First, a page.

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mtnrider
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PostMon Dec 29, 2003 9:45 pm 
Bob Woods
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Like Karen I too have some fond memories of Bob.  When my family first joined the Mountaineers back in the early 70's Bob was leading a serious of backpacks into the Olympics and we went on several of those.  Bob was very willing to pass on his knowledge and was very kind to my daughters who were then about 9 & 10 years old.  My family poured over his guide book and we hiked many of the trails.  Bob's written words made those trails come alive in great detail.  We hauled his guide book all over the Olympics.  I feel we've lost a friend.
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Dogpatch
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PostTue Dec 30, 2003 10:56 am 
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MooseAndSquirrel wrote:
I've never heard a bad word said about him, except from his cranky ex-partner Manning

(him=Ira Spring)

Hey! I just want to be counted as a cranky-Manning fan. Love his cantankerousness, and his practical and down-to-earth take on the world (and the mountains).

And another cranky writer I appreciate is Karen Sykes. Thanks, Karen.

I'm not familiar with Robert Woods, as I don't go to the Olympic Peninsula. I'll be checking out his books, though, thanks to this thread.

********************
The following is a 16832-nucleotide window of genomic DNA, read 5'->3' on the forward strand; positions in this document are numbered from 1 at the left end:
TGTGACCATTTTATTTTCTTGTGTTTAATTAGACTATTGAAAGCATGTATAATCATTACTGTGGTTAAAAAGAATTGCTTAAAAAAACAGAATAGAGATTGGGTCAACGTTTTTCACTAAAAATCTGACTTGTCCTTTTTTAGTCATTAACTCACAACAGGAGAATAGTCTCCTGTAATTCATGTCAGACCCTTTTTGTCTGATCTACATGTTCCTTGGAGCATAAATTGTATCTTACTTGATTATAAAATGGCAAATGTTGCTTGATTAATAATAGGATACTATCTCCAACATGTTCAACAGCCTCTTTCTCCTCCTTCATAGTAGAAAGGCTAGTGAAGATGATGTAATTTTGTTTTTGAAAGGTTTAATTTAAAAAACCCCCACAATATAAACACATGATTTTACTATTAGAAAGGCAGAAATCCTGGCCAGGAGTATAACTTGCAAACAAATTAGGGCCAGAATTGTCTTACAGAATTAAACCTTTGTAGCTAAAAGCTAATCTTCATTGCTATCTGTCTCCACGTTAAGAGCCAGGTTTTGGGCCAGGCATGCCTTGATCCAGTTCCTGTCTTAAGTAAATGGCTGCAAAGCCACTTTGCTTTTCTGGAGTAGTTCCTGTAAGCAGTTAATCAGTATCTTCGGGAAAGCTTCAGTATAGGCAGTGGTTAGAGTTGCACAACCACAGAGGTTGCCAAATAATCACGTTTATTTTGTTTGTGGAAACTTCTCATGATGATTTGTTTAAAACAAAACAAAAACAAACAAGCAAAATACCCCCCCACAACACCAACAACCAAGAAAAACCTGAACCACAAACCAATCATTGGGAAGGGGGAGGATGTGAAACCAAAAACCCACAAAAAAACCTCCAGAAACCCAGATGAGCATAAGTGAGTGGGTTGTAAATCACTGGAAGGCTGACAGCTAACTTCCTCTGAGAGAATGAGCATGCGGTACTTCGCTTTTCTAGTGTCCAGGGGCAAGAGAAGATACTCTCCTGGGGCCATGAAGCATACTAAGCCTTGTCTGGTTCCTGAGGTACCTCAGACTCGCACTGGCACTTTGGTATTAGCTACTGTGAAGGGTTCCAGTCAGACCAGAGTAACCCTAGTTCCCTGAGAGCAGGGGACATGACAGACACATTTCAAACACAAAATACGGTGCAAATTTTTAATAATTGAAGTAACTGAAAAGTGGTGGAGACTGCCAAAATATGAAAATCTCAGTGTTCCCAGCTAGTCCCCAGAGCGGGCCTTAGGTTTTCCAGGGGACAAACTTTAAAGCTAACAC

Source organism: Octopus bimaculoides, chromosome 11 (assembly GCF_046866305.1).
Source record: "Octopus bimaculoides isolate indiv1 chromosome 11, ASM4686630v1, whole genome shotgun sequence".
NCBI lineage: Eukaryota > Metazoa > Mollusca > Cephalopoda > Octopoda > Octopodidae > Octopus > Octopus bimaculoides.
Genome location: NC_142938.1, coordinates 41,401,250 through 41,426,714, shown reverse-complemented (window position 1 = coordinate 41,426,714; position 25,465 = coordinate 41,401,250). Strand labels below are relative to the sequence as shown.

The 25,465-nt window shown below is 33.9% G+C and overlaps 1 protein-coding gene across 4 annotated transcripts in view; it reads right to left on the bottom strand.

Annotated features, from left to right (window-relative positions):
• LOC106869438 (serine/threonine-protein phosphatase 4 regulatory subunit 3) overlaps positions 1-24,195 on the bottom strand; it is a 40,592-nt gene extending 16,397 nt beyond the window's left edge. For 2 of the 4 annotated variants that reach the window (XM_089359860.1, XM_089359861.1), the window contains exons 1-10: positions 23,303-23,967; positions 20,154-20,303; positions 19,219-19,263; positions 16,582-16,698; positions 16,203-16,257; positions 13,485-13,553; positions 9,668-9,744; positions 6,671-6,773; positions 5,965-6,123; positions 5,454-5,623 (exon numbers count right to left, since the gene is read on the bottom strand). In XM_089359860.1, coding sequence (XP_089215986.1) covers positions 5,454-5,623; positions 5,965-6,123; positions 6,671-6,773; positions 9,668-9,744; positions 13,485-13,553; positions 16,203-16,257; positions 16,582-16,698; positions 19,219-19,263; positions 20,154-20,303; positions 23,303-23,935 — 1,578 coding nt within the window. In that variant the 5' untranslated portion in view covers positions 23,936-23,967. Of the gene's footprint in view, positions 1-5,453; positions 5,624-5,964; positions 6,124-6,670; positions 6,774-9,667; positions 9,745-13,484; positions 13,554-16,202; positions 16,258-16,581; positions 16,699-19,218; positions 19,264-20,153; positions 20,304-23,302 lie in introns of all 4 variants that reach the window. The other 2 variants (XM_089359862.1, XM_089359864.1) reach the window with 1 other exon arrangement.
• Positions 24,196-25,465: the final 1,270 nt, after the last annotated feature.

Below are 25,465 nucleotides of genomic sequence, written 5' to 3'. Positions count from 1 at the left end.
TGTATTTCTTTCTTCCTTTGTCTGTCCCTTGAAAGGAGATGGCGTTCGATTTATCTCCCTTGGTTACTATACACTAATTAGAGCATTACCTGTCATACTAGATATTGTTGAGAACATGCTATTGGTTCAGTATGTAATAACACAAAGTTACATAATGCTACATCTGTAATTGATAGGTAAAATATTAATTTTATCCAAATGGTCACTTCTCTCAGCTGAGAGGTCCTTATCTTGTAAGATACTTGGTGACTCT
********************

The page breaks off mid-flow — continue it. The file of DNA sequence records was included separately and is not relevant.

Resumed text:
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Malachai Constant
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PostTue Dec 30, 2003 11:09 am 
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Tsolo wrote:
I'd like to add that both of Bob's historical books are well worth reading --
Across the Olympic Mountains : the Press Expedition, 1889-90; and Men, Mules, and Mountains : Lieutenant O'Neil's Olympic Expeditions.

It's really mindboggling to realize from today's perspective what the early explorers went through a century ago when they first ventured into the Olympics, with minimal gear, no maps, and little other than their determination to get them through.

Those are two of my favorite books on the Northwest especially the Press expedition. It also is one of the funniest reads around. Everytime I pass the Elwah I think about those guys trying to go up it in a boat built on site without scouting. It boggles the imagination. clown.gif

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"You do not laugh when you look at the mountains, or when you look at the sea." Lafcadio Hearn
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reststep
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PostWed Dec 31, 2003 4:58 pm 
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I think Robert Wood took the climbing course at Olympic College in the 50's.  As I recall I think he was a court recorder at the time.  He also as stated in the preface of his Olympic Hiking Guide went on summer  outings in the Olympics with Olympic College back in that same era.  I believe that he has some first assents in the Olympics.

I enjoyed reading his books and have a well used hiking guide of his that I still refer to often.

He will be missed.

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"The mountains are calling and I must go." - John Muir
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reststep
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PostFri Jan 02, 2004 8:27 pm